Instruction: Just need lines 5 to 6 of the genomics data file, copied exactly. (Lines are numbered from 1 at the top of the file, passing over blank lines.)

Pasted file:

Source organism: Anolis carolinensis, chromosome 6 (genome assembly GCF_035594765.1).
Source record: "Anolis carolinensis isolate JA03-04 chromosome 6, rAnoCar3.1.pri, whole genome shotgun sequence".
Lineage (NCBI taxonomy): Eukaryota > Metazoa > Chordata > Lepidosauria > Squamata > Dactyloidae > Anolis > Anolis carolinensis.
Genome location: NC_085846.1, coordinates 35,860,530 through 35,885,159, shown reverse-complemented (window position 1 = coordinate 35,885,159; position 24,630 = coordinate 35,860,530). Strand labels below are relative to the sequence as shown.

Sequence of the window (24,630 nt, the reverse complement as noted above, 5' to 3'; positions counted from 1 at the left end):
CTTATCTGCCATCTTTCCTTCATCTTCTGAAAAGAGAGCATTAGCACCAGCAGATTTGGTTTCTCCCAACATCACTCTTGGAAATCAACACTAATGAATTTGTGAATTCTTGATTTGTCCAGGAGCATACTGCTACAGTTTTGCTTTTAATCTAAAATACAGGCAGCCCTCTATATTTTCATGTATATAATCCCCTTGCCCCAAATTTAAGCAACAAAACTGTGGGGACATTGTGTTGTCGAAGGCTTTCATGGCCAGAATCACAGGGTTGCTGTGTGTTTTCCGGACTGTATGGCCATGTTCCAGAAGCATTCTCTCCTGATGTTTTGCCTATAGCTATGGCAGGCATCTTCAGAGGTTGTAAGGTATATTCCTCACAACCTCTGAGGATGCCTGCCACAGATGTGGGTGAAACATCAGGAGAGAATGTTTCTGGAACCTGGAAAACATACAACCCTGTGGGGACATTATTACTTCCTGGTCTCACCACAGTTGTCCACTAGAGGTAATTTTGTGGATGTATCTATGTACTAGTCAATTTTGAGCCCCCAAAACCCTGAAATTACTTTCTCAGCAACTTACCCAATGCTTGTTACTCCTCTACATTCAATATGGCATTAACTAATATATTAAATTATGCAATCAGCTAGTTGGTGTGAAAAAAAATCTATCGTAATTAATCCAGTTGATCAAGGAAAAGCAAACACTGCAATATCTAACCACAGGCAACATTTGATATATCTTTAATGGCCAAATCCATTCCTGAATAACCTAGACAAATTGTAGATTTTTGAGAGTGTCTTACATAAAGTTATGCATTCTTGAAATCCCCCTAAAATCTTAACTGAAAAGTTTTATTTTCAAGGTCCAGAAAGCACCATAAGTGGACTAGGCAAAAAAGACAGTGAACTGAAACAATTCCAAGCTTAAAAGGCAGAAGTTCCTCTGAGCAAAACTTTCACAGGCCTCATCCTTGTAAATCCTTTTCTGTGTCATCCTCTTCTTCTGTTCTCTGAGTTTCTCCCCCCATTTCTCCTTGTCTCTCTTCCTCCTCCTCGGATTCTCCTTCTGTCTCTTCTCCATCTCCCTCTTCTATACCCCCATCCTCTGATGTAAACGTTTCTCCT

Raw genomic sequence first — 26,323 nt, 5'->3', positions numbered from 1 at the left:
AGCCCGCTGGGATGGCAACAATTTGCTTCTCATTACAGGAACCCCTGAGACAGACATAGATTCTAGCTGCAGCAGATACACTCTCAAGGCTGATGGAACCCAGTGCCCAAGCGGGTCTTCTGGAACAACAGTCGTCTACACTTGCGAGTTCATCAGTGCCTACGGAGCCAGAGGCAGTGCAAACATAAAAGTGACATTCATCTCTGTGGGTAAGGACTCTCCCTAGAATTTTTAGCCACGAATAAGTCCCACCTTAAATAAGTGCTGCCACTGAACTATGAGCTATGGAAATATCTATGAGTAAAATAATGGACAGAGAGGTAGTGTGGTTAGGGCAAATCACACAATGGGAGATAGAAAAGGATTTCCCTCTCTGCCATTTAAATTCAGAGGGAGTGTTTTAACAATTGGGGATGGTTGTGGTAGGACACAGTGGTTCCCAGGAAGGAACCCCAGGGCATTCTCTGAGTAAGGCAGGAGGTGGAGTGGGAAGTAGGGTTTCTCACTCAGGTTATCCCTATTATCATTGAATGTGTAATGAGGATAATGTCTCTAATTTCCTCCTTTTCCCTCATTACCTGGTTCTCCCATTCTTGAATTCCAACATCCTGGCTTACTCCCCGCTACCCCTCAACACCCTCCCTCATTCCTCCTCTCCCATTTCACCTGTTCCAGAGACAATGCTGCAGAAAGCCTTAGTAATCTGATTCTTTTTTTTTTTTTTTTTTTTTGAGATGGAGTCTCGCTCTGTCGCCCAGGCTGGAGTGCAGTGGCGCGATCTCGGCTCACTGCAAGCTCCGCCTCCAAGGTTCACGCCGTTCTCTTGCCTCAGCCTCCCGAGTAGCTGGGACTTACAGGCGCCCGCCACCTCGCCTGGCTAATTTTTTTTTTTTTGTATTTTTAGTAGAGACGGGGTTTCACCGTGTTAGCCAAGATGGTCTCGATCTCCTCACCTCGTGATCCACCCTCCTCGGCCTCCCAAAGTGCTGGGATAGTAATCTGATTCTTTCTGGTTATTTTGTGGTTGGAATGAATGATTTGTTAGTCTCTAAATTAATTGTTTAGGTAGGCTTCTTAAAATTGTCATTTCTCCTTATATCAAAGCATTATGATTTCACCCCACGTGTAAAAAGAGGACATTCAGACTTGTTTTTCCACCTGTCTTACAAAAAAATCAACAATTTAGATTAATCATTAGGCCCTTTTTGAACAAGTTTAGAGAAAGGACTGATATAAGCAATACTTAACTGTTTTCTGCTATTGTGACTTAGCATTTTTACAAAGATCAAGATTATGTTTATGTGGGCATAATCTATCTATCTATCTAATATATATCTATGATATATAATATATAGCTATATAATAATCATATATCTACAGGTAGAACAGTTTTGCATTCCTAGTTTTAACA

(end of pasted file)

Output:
Sequence of the window (24,630 nt, the reverse complement as noted above, 5' to 3'; positions counted from 1 at the left end):
CTTATCTGCCATCTTTCCTTCATCTTCTGAAAAGAGAGCATTAGCACCAGCAGATTTGGTTTCTCCCAACATCACTCTTGGAAATCAACACTAATGAATTTGTGAATTCTTGATTTGTCCAGGAGCATACTGCTACAGTTTTGCTTTTAATCTAAAATACAGGCAGCCCTCTATATTTTCATGTATATAATCCCCTTGCCCCAAATTTAAGCAACAAAACTGTGGGGACATTGTGTTGTCGAAGGCTTTCATGGCCAGAATCACAGGGTTGCTGTGTGTTTTCCGGACTGTATGGCCATGTTCCAGAAGCATTCTCTCCTGATGTTTTGCCTATAGCTATGGCAGGCATCTTCAGAGGTTGTAAGGTATATTCCTCACAACCTCTGAGGATGCCTGCCACAGATGTGGGTGAAACATCAGGAGAGAATGTTTCTGGAACCTGGAAAACATACAACCCTGTGGGGACATTATTACTTCCTGGTCTCACCACAGTTGTCCACTAGAGGTAATTTTGTGGATGTATCTATGTACTAGTCAATTTTGAGCCCCCAAAACCCTGAAATTACTTTCTCAGCAACTTACCCAATGCTTGTTACTCCTCTACATTCAATATGGCATTAACTAATATATTAAATTATGCAATCAGCTAGTTGGTGTGAAAAAAAATCTATCGTAATTAATCCAGTTGATCAAGGAAAAGCAAACACTGCAATATCTAACCACAGGCAACATTTGATATATCTTTAATGGCCAAATCCATTCCTGAATAACCTAGACAAATTGTAGATTTTTGAGAGTGTCTTACATAAAGTTATGCATTCTTGAAATCCCCCTAAAATCTTAACTGAAAAGTTTTATTTTCAAGGTCCAGAAAGCACCATAAGTGGACTAGGCAAAAAAGACAGTGAACTGAAACAATTCCAAGCTTAAAAGGCAGAAGTTCCTCTGAGCAAAACTTTCACAGGCCTCATCCTTGTAAATCCTTTTCTGTGTCATCCTCTTCTTCTGTTCTCTGAGTTTCTCCCCCCATTTCTCCTTGTCTCTCTTCCTCCTCCTCGGATTCTCCTTCTGTCTCTTCTCCATCTCCCTCTTCTATACCCCCATCCTCTGATGTAAACGTTTCTCCT